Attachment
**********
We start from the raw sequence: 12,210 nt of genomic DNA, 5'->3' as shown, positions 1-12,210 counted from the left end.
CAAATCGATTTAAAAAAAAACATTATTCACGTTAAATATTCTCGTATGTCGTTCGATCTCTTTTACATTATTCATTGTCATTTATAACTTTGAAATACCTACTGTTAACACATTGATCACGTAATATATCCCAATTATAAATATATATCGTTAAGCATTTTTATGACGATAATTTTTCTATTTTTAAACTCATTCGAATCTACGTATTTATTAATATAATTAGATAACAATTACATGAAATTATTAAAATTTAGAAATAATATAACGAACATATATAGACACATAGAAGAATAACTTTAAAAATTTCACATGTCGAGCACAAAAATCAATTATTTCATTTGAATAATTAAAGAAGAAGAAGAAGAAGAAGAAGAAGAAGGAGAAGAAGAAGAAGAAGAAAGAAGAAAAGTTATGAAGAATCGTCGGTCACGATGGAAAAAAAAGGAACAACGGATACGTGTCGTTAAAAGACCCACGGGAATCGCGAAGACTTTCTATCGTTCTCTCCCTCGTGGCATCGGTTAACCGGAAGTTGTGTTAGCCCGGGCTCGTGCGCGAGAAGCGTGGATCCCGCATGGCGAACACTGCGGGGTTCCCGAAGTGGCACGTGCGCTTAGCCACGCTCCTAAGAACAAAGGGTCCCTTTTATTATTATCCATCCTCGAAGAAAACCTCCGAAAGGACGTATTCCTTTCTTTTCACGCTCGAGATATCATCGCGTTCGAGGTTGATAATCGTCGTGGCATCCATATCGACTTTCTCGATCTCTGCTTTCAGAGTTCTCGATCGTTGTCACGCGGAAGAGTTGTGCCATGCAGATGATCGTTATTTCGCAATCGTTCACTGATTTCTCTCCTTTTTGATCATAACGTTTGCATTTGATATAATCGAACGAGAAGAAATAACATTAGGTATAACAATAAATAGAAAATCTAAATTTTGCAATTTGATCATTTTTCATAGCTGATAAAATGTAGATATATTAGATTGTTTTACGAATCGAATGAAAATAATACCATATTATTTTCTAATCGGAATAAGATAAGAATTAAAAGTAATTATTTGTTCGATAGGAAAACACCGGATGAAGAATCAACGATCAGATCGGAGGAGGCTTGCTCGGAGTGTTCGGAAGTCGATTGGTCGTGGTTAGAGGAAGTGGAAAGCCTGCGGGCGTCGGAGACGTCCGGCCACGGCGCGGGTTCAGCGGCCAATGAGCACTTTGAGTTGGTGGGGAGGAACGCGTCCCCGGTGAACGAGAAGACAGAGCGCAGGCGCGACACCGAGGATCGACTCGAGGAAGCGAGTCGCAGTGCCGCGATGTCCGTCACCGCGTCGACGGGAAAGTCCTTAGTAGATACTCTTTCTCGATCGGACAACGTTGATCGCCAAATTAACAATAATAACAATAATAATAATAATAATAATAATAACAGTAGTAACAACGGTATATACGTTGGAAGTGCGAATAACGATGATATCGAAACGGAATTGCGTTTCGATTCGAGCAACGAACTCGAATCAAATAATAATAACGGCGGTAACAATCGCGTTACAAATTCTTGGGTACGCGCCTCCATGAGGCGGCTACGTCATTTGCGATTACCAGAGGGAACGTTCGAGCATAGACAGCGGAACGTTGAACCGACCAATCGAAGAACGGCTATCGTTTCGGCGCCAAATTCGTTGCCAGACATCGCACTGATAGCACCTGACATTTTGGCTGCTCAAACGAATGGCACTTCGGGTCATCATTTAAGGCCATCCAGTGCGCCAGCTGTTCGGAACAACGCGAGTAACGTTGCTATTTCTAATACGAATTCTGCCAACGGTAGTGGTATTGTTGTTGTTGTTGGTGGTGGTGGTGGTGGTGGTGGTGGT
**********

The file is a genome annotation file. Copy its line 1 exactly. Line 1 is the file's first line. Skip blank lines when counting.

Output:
We start from the raw sequence: 12,210 nt of genomic DNA, 5'->3' as shown, positions 1-12,210 counted from the left end.